“The problem is, we ended up, the government ended up helping a lot of people they shouldn’t have,” former U.S. Ambassador to the U.N. Nikki Haley says, commenting on the massively expensive coronavirus stimulus bills being rushed through Congress.
“Obviously, no one predicted this pandemic and we needed to help people; we need to help small businesses,” Haley conceded Monday in her interview on Newsmax TV. But, much of the money is going to people who don’t need and shouldn’t get it, Haley explained:
“The problem is, we ended up, the government ended up helping a lot of people they shouldn’t have.
“You saw large companies that have access to capital and have investors who get profits when they win. We shouldn’t socialize their losses and have the taxpayers pay for it.
“You had universities that have massive endowments suddenly start to get money.
“You had hospitals that have low caseloads getting higher dollars than hospitals that have high caseloads.”
Corporate leverage cited as a significant problem that could be exposed due to problems created by the coronavirus
Risks are lingering in the U.S. financial system despite unprecedented actions taking by the Federal Reserve in recent weeks to limit the damage wrought by the COVID-19 pandemic, according to a recent report.
The Fed’s semiannual update of financial conditions provide a near-term account of concerns shared by corporate, financial insiders and others who have insight into how the coronavirus is ravaging the economy.
As expected, the coronavirus took the spotlight in the stability report, with worries prevailing that a premature easing of lockdown measures could lengthen the viral outbreak and that vaccines or other treatments wouldn’t be available when a second wave of infections hit, according to surveys and other information obtained from insiders across businesses, banks and universities used to gain insight into the risks facing the financial system.
Corporate leverage was cited as a significant problem that could be exposed due to problems created by the coronavirus.
A litany of sectors, including private credit and loans rated below investment-grade, also were cited as vulnerable. The triple-B rated segment of the corporate bond market, the largest slice of investment-grade issuance, was highlighted.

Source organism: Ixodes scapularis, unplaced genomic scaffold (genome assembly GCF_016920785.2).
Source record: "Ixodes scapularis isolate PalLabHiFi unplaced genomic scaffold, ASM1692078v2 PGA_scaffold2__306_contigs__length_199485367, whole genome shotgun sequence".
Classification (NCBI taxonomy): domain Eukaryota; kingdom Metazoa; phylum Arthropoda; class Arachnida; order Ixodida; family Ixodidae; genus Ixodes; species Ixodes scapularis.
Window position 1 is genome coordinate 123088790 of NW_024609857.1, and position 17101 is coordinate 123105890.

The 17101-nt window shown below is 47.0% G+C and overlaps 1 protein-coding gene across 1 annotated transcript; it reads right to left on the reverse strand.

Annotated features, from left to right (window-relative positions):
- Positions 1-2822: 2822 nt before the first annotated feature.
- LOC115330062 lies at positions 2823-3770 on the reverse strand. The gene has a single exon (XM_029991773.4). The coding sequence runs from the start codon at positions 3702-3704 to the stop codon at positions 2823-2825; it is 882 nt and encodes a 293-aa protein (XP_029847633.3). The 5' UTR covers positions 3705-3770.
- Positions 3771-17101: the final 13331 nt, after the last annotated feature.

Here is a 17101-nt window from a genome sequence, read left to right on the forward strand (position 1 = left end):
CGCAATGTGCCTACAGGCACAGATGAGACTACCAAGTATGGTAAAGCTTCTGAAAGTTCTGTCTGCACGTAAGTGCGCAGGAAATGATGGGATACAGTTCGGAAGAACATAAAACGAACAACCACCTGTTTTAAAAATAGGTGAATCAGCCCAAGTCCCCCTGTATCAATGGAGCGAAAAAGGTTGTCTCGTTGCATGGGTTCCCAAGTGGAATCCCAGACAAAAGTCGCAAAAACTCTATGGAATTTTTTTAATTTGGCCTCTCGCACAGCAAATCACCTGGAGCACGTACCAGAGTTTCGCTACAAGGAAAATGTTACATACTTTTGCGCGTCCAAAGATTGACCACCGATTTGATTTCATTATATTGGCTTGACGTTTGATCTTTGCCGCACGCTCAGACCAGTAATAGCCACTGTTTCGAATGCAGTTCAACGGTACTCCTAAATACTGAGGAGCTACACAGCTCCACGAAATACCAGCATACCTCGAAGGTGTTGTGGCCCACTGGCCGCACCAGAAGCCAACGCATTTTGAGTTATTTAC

Investors exposed to those sectors could come under pressure. Insiders said outflows from corporate-bond mutual funds could result in limits to redemptions, while global insurance companies that relied on overseas bonds to pay for premiums could become significant sellers of corporate debt.
When and how to reopen the American economy is not only plaguing Donald Trump, who tweeted all-caps in March that, “We cannot let the cure be worse than the problem itself.” Seven weeks later, with an unemployment rate at 14.7%, and counting, with manufacturing output down a record 13.7% in April, and retail spending collapsing a record 16.4%, Trump likely has concluded that his only chance for reelection is if the economy—somehow—starts to improve. As more than 86,000 people in the U.S. have died from COVID-19, the question of opening or not is also preoccupying governors of the 50 states; of the states, four are closed for the foreseeable future, while the other 46 are either open or in the process of reopening.
The question is also preoccupying Wall Street bankers, whose livelihoods, like hundreds of millions of other Americans, depend upon an economy that at least has a pulse. Since no one seems to be consulting Wall Street bankers and traders about when and how to reopen the economy, I convened an impromptu circle of Wall Streeters I know well to get their views. The consensus among them is: We can’t continue any longer in lockdown mode. Something has to give, because more than 36 million newly unemployed Americans are not going to be able to pay their monthly bills, feed their families, or maintain their mental health if the economy remains shut. And the problems are only going to get worse the longer so many Americans are out of work. They reference United Nations’ projections that 250 million people could be on the brink of starvation by the end of the year. They also cite a report by the Stop TB Partnership that if the COVID-19 lockdowns continue that an additional 1.4 million people will die from tuberculosis because they will be unable to get treatment. They note that roughly 37,000 Americans die every year in car accidents. But we haven’t outlawed cars; we have learned to live with the deaths.
Furthermore, the consensus among them also seems to be, there is a false equivalency in the debate being made—by politicians and in the media—between saving lives by keeping the economy closed and sacrificing lives by opening it up in order for people to once again make a living. “Saving lives versus saving jobs is the wrong debate,” says one senior Wall Street banker. “Isn’t there a middle ground?… How many lives are you willing to spend to bring the economy back to maintain people’s standard of living? How many lives are we willing to risk? How do you put a price on a life? Many lives were lost preserving American Democracy in the fight against Nazi Germany. There was no moral high ground then. And now they are remembered as the Greatest Generation.” He wonders, “How do you compromise between the pragmatic and the moral. There are shades of gray.” (Some hedge fund managers, according to my colleague Gabriel Sherman, aren’t waiting for the reopening of New York City, or of the Connecticut coastline; they are picking up stakes and moving to one of Texas, Colorado, or Florida.)